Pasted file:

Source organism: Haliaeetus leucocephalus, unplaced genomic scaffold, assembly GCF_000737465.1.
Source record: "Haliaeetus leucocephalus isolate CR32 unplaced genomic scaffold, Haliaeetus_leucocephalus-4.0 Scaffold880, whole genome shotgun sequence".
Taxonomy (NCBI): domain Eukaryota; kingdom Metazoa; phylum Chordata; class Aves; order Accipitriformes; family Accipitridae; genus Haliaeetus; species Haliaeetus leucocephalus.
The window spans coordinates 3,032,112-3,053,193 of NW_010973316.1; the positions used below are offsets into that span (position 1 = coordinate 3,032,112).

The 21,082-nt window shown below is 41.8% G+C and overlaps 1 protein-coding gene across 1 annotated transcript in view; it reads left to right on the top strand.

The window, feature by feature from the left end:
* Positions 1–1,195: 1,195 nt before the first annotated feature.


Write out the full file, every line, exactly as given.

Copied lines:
Source organism: Haliaeetus leucocephalus, unplaced genomic scaffold, assembly GCF_000737465.1.
Source record: "Haliaeetus leucocephalus isolate CR32 unplaced genomic scaffold, Haliaeetus_leucocephalus-4.0 Scaffold880, whole genome shotgun sequence".
Taxonomy (NCBI): domain Eukaryota; kingdom Metazoa; phylum Chordata; class Aves; order Accipitriformes; family Accipitridae; genus Haliaeetus; species Haliaeetus leucocephalus.
The window spans coordinates 3,032,112-3,053,193 of NW_010973316.1; the positions used below are offsets into that span (position 1 = coordinate 3,032,112).

The 21,082-nt window shown below is 41.8% G+C and overlaps 1 protein-coding gene across 1 annotated transcript in view; it reads left to right on the top strand.

The window, feature by feature from the left end:
* Positions 1–1,195: 1,195 nt before the first annotated feature.